“It doesn’t matter right now,” Cowboys OC Brian Schottenheimer said of Lamb’s absence during voluntary workouts (via Gehlken). “CeeDee’s a pro. He’s going to know what to do. I know Dak and the guys have some communication with him. We know he’s taking care of business, and when he gets back here, we’ll certainly be able to find ways to get him the ball.”

Lamb led the NFL in receptions last season (135), posting 1,749 yards and 12 touchdowns. Those career-high numbers put him the Cowboys’ record books and upped his market value on an extension. Tyreek Hill‘s standout Dolphins accord – which carries a $30MM AAV based in part on a backloaded final season of non-guaranteed money – has recently been surpassed by Amon-Ra St. Brown and A.J. Brown‘s deals with the Lions and Eagles, respectively. Whether or not Lamb joins them atop the WR market (and the process by which he gets there) will remain a key Cowboys storyline.

Jerry Jones On Cowboys’ Financial Approach

The Cowboys’ lack of outside additions in free agency and movement in terms of extending their top players has been a key talking point this offseason. Many of Dallas’ younger in-house options will be counted on to take a step forward in 2024, while plenty of attention remains focused on the financial futures of quarterback Dak Prescott, wideout CeeDee Lamb and edge rusher Micah Parsons.

To no surprise, owner Jerry Jones has faced plenty of questions related to Dallas’ comparative inaction on the market in 2024. Linebacker Eric Kendricks and running back Royce Freeman represent the only veterans brought in to date, and the team’s tight cap situation is a key reason why. As Jones recently stated, retaining any or all members of the Prescott-Lamb-Parsons trio will lead to notable complications elsewhere on the roster.

“Our rules of this game is to have a salary cap,” Jones said, via The Athletic’s Jon Machota (subscription required). “There’s no question we’ve been operating on the credit card. That’s how we’ve had Dak Prescott plus his great supporting cast around him for the last three or four years… So if you decide to have a key player and you pay him to that extent, then he’s going to have less supporting cast around. Look around. That’s the way it works.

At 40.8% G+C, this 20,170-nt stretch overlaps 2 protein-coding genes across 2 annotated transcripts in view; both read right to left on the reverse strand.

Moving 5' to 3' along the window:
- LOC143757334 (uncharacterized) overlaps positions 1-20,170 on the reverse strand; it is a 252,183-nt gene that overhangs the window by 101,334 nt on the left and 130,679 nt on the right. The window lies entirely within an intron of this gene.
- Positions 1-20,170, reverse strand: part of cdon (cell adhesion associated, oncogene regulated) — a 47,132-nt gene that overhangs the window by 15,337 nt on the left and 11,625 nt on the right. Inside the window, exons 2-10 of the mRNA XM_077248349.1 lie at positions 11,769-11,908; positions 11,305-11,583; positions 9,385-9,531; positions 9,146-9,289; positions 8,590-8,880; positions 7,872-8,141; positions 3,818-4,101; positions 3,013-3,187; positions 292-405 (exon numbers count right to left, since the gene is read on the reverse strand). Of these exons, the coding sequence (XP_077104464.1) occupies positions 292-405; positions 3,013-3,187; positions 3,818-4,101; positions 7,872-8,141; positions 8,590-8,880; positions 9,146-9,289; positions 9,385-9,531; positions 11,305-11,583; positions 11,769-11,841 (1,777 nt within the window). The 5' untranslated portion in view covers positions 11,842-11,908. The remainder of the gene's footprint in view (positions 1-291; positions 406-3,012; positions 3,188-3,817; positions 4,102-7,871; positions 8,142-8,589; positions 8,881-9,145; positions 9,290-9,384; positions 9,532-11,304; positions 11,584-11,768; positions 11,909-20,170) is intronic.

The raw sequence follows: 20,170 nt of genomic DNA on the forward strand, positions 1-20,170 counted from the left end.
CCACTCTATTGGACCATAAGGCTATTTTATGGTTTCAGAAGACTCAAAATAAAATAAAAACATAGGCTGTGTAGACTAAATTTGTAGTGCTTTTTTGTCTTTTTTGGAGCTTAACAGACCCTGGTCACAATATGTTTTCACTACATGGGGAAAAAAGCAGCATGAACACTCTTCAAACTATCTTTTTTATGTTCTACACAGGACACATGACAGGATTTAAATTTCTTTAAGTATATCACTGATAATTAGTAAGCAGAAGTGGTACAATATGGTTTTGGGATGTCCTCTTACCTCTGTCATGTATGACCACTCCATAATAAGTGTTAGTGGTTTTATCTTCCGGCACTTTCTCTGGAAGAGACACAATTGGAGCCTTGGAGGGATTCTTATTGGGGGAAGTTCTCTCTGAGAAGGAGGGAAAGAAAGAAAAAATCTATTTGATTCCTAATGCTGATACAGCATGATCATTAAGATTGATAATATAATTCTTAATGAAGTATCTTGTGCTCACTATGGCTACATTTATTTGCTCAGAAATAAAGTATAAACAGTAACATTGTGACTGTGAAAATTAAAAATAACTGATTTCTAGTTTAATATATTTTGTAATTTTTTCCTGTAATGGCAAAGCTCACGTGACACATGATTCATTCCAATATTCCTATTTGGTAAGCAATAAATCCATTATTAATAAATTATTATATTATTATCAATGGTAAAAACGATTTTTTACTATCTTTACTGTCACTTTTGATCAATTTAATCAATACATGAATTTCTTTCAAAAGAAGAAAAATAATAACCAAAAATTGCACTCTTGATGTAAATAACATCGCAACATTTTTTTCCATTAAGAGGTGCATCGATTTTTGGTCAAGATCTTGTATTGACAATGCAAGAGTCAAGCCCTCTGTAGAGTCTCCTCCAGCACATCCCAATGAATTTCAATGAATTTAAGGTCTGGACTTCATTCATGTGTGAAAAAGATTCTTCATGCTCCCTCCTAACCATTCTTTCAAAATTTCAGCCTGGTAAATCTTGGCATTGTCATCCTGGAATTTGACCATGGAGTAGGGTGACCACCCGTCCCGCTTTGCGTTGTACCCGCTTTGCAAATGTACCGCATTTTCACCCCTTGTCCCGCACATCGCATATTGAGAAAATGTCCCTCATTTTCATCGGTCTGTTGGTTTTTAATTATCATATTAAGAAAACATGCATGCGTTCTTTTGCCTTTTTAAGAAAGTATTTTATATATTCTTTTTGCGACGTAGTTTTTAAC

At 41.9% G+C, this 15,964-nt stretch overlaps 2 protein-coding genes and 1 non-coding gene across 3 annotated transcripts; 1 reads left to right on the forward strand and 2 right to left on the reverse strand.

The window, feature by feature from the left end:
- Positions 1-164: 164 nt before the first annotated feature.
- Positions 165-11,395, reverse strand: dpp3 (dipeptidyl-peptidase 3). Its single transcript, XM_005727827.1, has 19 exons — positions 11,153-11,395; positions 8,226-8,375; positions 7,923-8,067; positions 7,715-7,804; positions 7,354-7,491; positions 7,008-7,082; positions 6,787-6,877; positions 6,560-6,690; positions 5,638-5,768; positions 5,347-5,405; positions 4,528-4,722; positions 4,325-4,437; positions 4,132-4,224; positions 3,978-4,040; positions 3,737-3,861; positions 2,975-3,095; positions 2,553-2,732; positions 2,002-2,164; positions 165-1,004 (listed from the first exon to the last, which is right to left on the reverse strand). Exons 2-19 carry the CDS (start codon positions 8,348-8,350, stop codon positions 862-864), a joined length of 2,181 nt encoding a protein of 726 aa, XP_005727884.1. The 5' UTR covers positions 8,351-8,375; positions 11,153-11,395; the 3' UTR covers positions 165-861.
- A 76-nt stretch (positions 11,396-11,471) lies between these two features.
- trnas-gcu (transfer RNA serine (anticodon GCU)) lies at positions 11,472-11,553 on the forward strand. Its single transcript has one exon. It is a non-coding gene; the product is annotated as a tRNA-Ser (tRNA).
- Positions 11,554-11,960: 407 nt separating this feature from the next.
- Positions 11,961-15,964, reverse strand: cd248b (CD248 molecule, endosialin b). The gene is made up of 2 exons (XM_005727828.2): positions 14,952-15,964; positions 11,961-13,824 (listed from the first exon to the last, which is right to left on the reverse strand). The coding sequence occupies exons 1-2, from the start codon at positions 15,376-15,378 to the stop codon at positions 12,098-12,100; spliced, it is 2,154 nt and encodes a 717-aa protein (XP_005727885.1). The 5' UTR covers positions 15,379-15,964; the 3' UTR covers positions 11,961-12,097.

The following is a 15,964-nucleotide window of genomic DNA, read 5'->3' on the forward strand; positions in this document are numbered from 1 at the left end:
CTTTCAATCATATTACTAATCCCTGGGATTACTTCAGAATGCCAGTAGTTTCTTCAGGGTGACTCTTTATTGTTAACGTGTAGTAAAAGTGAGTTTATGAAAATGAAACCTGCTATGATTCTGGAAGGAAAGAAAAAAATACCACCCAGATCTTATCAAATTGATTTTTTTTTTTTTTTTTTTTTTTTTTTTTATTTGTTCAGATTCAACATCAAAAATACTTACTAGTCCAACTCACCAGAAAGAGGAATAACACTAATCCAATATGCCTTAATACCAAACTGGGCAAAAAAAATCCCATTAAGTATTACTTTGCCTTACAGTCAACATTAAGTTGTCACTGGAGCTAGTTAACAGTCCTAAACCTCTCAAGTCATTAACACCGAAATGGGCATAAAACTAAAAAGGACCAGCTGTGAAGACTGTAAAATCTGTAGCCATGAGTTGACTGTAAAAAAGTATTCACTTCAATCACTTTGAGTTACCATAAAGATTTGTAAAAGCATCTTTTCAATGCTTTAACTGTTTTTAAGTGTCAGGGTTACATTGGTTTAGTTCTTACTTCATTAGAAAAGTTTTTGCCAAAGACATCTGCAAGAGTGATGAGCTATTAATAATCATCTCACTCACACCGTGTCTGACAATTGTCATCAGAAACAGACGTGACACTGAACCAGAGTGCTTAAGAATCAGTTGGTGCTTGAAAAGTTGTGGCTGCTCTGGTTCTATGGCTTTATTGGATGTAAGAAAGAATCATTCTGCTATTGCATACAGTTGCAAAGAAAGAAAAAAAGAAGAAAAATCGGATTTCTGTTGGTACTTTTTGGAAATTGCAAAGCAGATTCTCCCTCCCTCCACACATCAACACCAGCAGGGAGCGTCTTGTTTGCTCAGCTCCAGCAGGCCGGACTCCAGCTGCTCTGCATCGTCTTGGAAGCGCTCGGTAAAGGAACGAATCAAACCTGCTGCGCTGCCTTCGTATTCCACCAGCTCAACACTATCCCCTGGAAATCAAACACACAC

“We have known that you were going to basically have to have less in order to have some of the players that we want to have at the prices they are. You got to have less supporting cast. There’s no getting around it.”

The Cowboys have indeed enjoyed having Lamb and Parsons on their rookie contracts while retaining Prescott at a high cap hit. The latter is in line to play out 2024 on the final year of his pact, and while Dallas is hopeful a new agreement can be worked out, the 30-year-old recently suggested he is open to reaching free agency. Prescott could command $60MM per year on a new accord, and Lamb and Parsons could each approach the top of the market at their respective positions.

Especially in recent years, many teams around the league have attempted to get ahead of the curve by locking up top producers early and leaving others to react to a new price point. Jones confirmed the Cowboys are instead taking a different approach with their foundational players. In the case of Prescott and Lamb in particular, Dallas is content to wait for the next wave of new deals.